Well, I guess this is now officially a series…
One of the first things you notice when you go into an Apple store is all of the cool stuff they have. It’s like Christmas almost. Then you notice how friendly everyone in the store is and finally it sinks (and that’s a good word here) in that they are all so young. Does any of them know what a big moment it was in the mini-computer era when vendors announced their first MIP? In English the first time a mini-computer processed a million instructions per second. Heavy duty stuff? I once had a job in which I used punch cards. When I started out the biggest hard drive formatted out to about 256 MB and was then eclipsed by a 456 MB monster, which can now be easily carried on a keychain — what’s next ear rings?
In addition to being very young (Ok, most of them can vote and probably will for Barak, not bad, in my view.) these people are all very smart and really knowledgeable. Somewhere in the first few conversational sentences something odd happens and you have a deja vu moment in which you have an inkling that you’ve been through this kind of conversation before. At first you can’t place it — though you are talking technology, you know the conversation is nothing like a long ago conversation with a DEC sales person. Then it hits you that it has been about that long since you went to a store and were waited on.
What a retro concept!
I had forgotten what it was like. If it’s never happened to you, here’s the way it works: A sales person comes over to you and says,
“Hi, can I help you?”
And you say,
“Yes, I need one of these but I don’t know anything about them. Let me tell you about what I use computers for.”
The sales person then politely stands there and listens to your self aggrandizement about how important your work is and nods politely. This can take several minutes — more if the sales person is cute and of the opposite gender.
Ok, it gets better.
The sales person doesn’t blink and doesn’t take notes like the wait staff at a high end restaurant. When you are done or exhausted, she says, “Sure we can do that,” and then proceeds to show you how things work and what needs to be done when you get your computer home. If you stop talking or emitting sounds like “Wow!” and “Really?” long enough she will also ask you questions about your computing life.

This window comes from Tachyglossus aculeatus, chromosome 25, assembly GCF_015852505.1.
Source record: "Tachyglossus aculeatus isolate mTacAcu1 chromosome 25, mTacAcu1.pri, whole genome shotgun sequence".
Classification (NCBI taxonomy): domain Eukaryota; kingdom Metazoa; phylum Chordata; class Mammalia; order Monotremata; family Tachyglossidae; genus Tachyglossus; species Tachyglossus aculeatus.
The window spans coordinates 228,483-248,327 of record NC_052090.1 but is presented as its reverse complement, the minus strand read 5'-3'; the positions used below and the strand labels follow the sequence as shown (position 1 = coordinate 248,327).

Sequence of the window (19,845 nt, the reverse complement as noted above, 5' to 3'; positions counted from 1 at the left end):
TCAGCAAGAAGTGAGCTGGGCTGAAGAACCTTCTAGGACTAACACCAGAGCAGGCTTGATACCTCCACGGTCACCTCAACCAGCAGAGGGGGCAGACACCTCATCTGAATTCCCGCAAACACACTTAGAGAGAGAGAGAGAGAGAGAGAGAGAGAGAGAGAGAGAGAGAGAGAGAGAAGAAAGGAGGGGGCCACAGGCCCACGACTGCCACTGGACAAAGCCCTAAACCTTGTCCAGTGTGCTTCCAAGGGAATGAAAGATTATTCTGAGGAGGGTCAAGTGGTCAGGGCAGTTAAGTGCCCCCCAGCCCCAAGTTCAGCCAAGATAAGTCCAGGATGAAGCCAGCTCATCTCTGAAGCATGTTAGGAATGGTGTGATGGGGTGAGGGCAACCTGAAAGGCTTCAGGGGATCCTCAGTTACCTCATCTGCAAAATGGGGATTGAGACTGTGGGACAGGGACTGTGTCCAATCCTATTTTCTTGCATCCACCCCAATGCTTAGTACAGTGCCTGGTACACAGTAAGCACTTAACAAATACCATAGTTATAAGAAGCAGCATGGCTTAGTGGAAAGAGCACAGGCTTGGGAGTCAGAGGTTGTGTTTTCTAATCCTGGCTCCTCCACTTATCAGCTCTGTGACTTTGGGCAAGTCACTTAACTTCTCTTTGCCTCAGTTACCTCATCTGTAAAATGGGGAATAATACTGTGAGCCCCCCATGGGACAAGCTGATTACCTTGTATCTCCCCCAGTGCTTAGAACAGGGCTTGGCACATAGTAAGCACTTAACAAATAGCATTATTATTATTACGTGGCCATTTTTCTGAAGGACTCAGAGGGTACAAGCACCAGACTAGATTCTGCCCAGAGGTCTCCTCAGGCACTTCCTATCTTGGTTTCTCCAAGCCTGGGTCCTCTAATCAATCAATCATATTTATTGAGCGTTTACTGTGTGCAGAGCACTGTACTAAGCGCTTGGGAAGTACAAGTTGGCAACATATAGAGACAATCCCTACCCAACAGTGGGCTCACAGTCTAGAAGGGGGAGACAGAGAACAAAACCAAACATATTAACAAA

It was almost magical and I knew I was in trouble when I brought up the issue of my home network. “Will you send someone to my house to set up the network?” I asked expecting some kind of description of their services or perhaps introduction of a partner. Instead her look was blank as in “Why would we ever need to do that?” Sort of like that waiter in the high end restaurant not blinking when you ask for the steak sauce. But her answer was crisp — “No you just plug it in and it works.”
What do you mean, you plug it in and it works?! I wanted to scream. “Have you ever installed a network that just worked?! I have a Windows network at home right now that took days to install, a sleepless night and a six pack once it was all over. Nothing just works! This is technology! Eventually it works!”
That did it, I was going to buy this thing and prove it couldn’t be that easy.
I got everything home and promptly went on vacation for a few days to rest up for what I thought was ahead of me. After a few more days at home, I steeled myself for what was to come and one morning began plugging things together. A half hour later the network networked. Dam!
But wait there’s more.
There’s also this area in the store called the Genius Bar. It’s a place where you go when you have questions about your Mac. You usually need an appointment but that’s not hard to get, you can sign up for an appointment on-line from anywhere. As it turns out while I was paying for my purchase at the Genius Bar I thought about all the giga-bytes of data that I needed to transfer from my Windows PC to the Mac and about installing the software I bought.
I am a real do-it-yourselfer and I have no problem with what was ahead of me so I innocently asked if they had any software that might make the process go faster. Software no, service yes, I was told.
“Just bring in your PC and we’ll take care of it for you.”
“Yea, don’t worry about cables or keyboards we’ve got all that, just bring in the system unit and we’ll do it in 24 to 48 hours.”
I did. They did. It’s done.
I decided to buy a year membership at the Genius Bar and now I can go there whenever I want to ask dumb questions and sit in awe of these twenty-somethings.
I also bought some training because while the learning curve for a Mac is not steep, it appears to be long. I’ll tell you about training next.